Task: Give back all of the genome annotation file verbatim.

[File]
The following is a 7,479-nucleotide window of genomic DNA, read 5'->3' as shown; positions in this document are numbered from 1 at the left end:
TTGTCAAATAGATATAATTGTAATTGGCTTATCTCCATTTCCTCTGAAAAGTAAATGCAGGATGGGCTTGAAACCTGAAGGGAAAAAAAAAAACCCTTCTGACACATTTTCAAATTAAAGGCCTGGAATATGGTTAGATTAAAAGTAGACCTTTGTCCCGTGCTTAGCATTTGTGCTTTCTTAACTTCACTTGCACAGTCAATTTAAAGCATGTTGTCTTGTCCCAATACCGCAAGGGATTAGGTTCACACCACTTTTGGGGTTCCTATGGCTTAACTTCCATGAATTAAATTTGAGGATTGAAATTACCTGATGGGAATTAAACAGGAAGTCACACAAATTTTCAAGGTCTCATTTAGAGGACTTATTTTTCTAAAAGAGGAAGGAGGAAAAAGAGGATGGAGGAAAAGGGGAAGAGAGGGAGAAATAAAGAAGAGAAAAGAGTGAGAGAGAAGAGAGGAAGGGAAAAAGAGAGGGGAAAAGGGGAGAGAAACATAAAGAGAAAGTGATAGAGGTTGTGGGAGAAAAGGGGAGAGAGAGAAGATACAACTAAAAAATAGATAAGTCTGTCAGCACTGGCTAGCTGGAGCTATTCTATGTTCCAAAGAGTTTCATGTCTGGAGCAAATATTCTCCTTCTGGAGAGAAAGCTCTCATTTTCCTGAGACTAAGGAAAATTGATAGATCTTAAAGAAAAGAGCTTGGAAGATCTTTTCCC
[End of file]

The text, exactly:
The following is a 7,479-nucleotide window of genomic DNA, read 5'->3' as shown; positions in this document are numbered from 1 at the left end:
TTGTCAAATAGATATAATTGTAATTGGCTTATCTCCATTTCCTCTGAAAAGTAAATGCAGGATGGGCTTGAAACCTGAAGGGAAAAAAAAAAACCCTTCTGACACATTTTCAAATTAAAGGCCTGGAATATGGTTAGATTAAAAGTAGACCTTTGTCCCGTGCTTAGCATTTGTGCTTTCTTAACTTCACTTGCACAGTCAATTTAAAGCATGTTGTCTTGTCCCAATACCGCAAGGGATTAGGTTCACACCACTTTTGGGGTTCCTATGGCTTAACTTCCATGAATTAAATTTGAGGATTGAAATTACCTGATGGGAATTAAACAGGAAGTCACACAAATTTTCAAGGTCTCATTTAGAGGACTTATTTTTCTAAAAGAGGAAGGAGGAAAAAGAGGATGGAGGAAAAGGGGAAGAGAGGGAGAAATAAAGAAGAGAAAAGAGTGAGAGAGAAGAGAGGAAGGGAAAAAGAGAGGGGAAAAGGGGAGAGAAACATAAAGAGAAAGTGATAGAGGTTGTGGGAGAAAAGGGGAGAGAGAGAAGATACAACTAAAAAATAGATAAGTCTGTCAGCACTGGCTAGCTGGAGCTATTCTATGTTCCAAAGAGTTTCATGTCTGGAGCAAATATTCTCCTTCTGGAGAGAAAGCTCTCATTTTCCTGAGACTAAGGAAAATTGATAGATCTTAAAGAAAAGAGCTTGGAAGATCTTTTCCC